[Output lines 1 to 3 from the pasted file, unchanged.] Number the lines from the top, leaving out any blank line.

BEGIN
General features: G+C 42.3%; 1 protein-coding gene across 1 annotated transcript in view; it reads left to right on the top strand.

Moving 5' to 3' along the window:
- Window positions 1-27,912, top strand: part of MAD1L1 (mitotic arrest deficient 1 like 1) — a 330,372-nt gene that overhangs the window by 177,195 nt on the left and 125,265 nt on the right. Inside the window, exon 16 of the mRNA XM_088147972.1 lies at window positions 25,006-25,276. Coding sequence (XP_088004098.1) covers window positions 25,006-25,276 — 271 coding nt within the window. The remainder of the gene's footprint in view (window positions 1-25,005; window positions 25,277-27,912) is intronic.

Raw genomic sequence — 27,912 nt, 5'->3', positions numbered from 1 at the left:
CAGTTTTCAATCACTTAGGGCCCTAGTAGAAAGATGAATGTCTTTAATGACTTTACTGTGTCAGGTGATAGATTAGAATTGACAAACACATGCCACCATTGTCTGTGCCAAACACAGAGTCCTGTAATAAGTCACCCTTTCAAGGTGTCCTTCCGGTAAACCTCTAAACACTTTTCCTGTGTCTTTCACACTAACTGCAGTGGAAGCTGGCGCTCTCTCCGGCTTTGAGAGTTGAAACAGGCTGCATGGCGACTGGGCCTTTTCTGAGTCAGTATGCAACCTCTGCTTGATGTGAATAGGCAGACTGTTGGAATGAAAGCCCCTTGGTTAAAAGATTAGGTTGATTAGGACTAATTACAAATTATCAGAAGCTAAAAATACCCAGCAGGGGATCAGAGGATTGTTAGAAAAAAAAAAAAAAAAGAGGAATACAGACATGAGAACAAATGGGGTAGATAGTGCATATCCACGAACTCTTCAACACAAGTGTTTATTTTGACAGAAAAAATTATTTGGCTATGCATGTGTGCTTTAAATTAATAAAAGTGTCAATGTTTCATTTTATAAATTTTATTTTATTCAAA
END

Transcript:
General features: G+C 42.3%; 1 protein-coding gene across 1 annotated transcript in view; it reads left to right on the top strand.

Moving 5' to 3' along the window:
- Window positions 1-27,912, top strand: part of MAD1L1 (mitotic arrest deficient 1 like 1) — a 330,372-nt gene that overhangs the window by 177,195 nt on the left and 125,265 nt on the right. Inside the window, exon 16 of the mRNA XM_088147972.1 lies at window positions 25,006-25,276. Coding sequence (XP_088004098.1) covers window positions 25,006-25,276 — 271 coding nt within the window. The remainder of the gene's footprint in view (window positions 1-25,005; window positions 25,277-27,912) is intronic.